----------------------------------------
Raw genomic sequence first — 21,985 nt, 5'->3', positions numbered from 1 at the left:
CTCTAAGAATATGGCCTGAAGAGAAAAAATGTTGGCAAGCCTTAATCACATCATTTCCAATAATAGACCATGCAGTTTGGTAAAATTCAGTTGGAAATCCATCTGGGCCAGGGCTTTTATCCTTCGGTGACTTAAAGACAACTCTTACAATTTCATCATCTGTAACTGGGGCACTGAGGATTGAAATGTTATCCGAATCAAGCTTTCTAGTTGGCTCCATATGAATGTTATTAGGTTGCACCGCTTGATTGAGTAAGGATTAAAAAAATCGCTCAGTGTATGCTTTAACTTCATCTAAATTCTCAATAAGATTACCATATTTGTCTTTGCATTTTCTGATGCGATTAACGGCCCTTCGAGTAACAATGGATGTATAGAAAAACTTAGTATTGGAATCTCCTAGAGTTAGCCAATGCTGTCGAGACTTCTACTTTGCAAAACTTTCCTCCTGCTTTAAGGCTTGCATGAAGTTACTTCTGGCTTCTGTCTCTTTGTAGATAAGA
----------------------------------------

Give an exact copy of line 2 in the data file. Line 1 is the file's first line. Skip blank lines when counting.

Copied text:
CTCTAAGAATATGGCCTGAAGAGAAAAAATGTTGGCAAGCCTTAATCACATCATTTCCAATAATAGACCATGCAGTTTGGTAAAATTCAGTTGGAAATCCATCTGGGCCAGGGCTTTTATCCTTCGGTGACTTAAAGACAACTCTTACAATTTCATCATCTGTAACTGGGGCACTGAGGATTGAAATGTTATCCGAATCAAGCTTTCTAGTTGGCTCCATATGAATGTTATTAGGTTGCACCGCTTGATTGAGTAAGGATTAAAAAAATCGCTCAGTGTATGCTTTAACTTCATCTAAATTCTCAATAAGATTACCATATTTGTCTTTGCATTTTCTGATGCGATTAACGGCCCTTCGAGTAACAATGGATGTATAGAAAAACTTAGTATTGGAATCTCCTAGAGTTAGCCAATGCTGTCGAGACTTCTACTTTGCAAAACTTTCCTCCTGCTTTAAGGCTTGCATGAAGTTACTTCTGGCTTCTGTCTCTTTGTAGATAAGA